Wednesday

7th Jun 2023

May on whistle-stop EU tour to seek new backstop pledges

The EU will not renegotiate the Brexit deal with British prime minister Theresa May, but will try to help her win over MPs with political guarantees, top EU officials said on Monday evening (10 December), after May dramatically postponed a vote on the deal in London which had been scheduled for Tuesday.

"I have decided to call EUCO [EU summit] on Brexit on Thursday. We will not renegotiate the deal, including the backstop, but we are ready to discuss how to facilitate UK ratification," EU council president Donald Tusk tweeted Monday evening.

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"As time is running out, we will also discuss our preparedness for a no-deal scenario," he added.

In a last-minute decision, May on Monday decided to postpone the vote on the Brexit deal as she was facing a massive defeat in parliament.

May kept the deal alive, however, by telling MPs that she will seek "assurances" from EU leaders, gathering in Brussels on Thursday for a two-day summit, that the backstop to the Irish border will not be used.

The so-called backstop was the key sticking point for months in the painfully-slow negotiations between the EU and the UK on the withdrawal agreement.

It is an insurance policy, never intended to be used, that would keep the UK tied to EU customs rules to avoid a hard border on the island of Ireland if there is no agreement on the future relationship between the UK and the EU by the end of the transition period.

Hardline Brexiteers dislike the idea of the backstop, arguing it will keep the UK firmly in the EU's orbit with London having no say in the bloc's affairs.

Opponents of the current deal want the backstop to be time-limited - but that is not plausible for the EU, which says the backstop guarantee needs to be in place until something better is agreed.

Whistle-stop tour

In a whistle-stop tour, May will meet with Dutch prime minister Mark Rutte in the Hague and German chancellor Angela Merkel in Berlin in an effort to win political guarantees that the backstop will not be used.

She will also meet with Tusk and EU Commission president Jean-Claude Juncker later in the afternoon in Brussels.

EU affairs ministers will gather on Tuesday in Brussels, but are not expected to discuss Brexit.

In Brussels, diplomats were wondering on Monday night what May expected from her EU partners when it has been made repeatedly clear to her that substantial renegotiation on the legally-binding withdrawal agreement that includes the backstop arrangement will not be opened.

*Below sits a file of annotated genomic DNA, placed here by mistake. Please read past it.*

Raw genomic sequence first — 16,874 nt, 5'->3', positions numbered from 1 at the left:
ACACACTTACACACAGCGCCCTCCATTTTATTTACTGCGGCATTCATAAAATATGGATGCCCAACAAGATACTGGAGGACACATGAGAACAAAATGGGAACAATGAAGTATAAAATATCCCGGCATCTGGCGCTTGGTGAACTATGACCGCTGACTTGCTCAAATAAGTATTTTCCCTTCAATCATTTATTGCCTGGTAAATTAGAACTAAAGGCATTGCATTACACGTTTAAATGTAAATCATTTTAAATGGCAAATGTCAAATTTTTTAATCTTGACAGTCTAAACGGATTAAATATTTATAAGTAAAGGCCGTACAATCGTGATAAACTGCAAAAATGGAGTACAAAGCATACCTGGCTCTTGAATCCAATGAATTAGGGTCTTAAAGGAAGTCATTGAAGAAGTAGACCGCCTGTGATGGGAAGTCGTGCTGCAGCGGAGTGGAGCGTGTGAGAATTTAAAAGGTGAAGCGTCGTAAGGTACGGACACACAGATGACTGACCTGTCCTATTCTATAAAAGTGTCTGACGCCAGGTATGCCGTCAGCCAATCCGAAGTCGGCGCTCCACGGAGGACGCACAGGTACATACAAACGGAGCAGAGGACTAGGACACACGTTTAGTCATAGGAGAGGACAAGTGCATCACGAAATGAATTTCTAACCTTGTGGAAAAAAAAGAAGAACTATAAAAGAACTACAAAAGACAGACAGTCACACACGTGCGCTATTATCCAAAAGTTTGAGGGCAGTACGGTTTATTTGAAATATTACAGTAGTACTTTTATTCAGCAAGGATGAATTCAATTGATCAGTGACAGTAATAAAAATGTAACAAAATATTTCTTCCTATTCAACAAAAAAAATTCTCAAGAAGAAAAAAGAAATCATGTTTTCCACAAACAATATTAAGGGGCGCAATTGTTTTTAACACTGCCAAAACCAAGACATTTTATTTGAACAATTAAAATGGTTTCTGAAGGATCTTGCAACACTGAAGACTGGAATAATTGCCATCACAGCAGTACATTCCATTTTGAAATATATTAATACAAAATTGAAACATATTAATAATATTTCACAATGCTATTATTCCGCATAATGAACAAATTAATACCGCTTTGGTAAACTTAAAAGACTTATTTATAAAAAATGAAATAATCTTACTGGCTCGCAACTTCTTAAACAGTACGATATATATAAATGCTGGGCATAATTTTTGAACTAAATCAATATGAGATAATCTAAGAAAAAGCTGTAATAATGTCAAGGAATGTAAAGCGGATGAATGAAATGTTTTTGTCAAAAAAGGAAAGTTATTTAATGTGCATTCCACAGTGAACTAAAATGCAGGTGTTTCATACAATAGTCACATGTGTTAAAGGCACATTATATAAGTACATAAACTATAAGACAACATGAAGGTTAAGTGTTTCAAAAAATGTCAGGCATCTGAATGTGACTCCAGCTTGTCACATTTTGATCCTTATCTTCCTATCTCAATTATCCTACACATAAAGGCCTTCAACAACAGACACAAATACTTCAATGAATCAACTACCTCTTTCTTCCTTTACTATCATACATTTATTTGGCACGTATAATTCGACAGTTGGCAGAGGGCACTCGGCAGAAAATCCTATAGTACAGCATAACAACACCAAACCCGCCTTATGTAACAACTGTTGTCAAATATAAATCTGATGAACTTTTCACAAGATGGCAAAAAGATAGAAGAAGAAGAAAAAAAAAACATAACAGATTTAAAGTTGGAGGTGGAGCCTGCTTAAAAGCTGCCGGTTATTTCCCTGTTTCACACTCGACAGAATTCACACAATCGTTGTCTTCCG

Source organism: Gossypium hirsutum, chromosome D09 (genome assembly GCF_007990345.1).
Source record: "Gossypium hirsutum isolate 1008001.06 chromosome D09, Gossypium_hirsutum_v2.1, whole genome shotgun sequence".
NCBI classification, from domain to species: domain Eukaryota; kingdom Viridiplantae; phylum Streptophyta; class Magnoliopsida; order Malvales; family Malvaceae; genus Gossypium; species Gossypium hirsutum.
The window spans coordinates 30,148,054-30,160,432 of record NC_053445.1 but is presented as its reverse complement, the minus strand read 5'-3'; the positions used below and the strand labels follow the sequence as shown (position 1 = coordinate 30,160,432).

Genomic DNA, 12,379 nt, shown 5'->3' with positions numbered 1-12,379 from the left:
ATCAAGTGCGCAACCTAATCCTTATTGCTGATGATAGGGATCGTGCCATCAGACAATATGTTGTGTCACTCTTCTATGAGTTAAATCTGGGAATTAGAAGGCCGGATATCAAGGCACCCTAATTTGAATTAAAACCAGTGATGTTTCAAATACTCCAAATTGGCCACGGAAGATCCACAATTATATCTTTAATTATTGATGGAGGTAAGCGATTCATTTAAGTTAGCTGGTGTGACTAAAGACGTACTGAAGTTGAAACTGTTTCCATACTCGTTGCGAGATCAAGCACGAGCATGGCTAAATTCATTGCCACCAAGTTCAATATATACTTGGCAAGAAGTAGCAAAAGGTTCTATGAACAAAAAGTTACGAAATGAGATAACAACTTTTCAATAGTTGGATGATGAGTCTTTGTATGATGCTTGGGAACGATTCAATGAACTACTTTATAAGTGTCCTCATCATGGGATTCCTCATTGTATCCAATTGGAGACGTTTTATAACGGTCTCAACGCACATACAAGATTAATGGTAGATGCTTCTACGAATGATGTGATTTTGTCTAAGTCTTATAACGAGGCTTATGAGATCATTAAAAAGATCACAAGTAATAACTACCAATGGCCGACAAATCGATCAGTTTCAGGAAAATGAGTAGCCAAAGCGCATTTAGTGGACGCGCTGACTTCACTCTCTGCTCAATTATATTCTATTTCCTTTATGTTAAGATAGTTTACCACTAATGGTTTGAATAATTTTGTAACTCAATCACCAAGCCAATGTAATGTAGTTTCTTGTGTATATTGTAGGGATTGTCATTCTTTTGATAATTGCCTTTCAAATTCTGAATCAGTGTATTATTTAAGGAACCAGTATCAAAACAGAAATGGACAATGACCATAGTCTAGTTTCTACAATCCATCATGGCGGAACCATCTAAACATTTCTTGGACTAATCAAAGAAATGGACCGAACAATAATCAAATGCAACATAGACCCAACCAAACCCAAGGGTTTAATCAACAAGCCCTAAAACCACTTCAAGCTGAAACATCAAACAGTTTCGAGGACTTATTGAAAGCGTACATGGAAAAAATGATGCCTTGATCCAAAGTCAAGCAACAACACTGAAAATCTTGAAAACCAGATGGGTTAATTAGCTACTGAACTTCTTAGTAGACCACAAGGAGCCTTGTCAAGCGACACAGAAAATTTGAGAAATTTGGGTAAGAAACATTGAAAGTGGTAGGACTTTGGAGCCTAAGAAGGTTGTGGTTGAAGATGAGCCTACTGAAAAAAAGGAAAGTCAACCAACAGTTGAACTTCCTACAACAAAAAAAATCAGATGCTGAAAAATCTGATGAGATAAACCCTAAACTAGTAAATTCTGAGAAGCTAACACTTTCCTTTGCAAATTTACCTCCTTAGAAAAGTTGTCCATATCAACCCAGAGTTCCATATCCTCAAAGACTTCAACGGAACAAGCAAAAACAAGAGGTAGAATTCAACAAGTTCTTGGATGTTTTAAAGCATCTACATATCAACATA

May is now expected to make a further plea to EU leaders, after Tusk called for the special "Article 50" meeting designed to deal with Brexit issues during the two-day summit of EU leaders in Brussels, which kicks off on Thursday (13 December).

EU leaders agreed to the current text of the withdrawal agreement only a little over two weeks ago - after more than a year of painstaking negotiations with the UK.

The EU side feels it has already compromised on several points regarding a backstop by making it UK-wide instead of Northern Ireland specific to quell UK worries about its constitutional order, and agreeing to the extension of the transition period (to avoid having to use the backstop in case no future trade deal is agreed before the end of 2020.)

The EU could agree to tweak the non-binding political declaration on future relations accompanying the withdrawal agreement, or they could issue a new declaration to try to help May on the backstop.

May could now return for a vote in the House of Commons only in January - using the markets and the prospect of the UK crashing out of the EU without a deal in 16 weeks as pressure on rebellious MPs.

May, however, warned hardline MPs that for Brexit to be possible, both sides need to compromise.

No-deal pressure

May also told MPs on Monday that the government will step up preparations in case Britain does leave the bloc without a deal on 29 March next year.

The EU is also stepping up its efforts to prepare for a no deal.

The commission has been in charge for the preparations at an EU-level, and is expected to roll out more legislative proposals to deal with the effects of a sudden cut in ties before the end of the year.

Olly Robbins, the UK's key negotiator, was back in Brussels on Monday afternoon, trying to secure an EU pledge on the backstop.

Ireland's prime minister Leo Varadkar however also warned on Monday that any likely fresh assurance or clarification will not change the substance of the deal.

The European Parliament's Brexit coordinator, Guy Verhofstadt, expressed his frustration in a tweet, echoing the sentiment in Brussels.

"I can't follow anymore. After two years of negotiations, the Tory government wants to delay the vote. Just keep in mind that we will never let the Irish down. This delay will further aggravate the uncertainty for people & businesses. It's time they make up their mind!" he tweeted on Monday.

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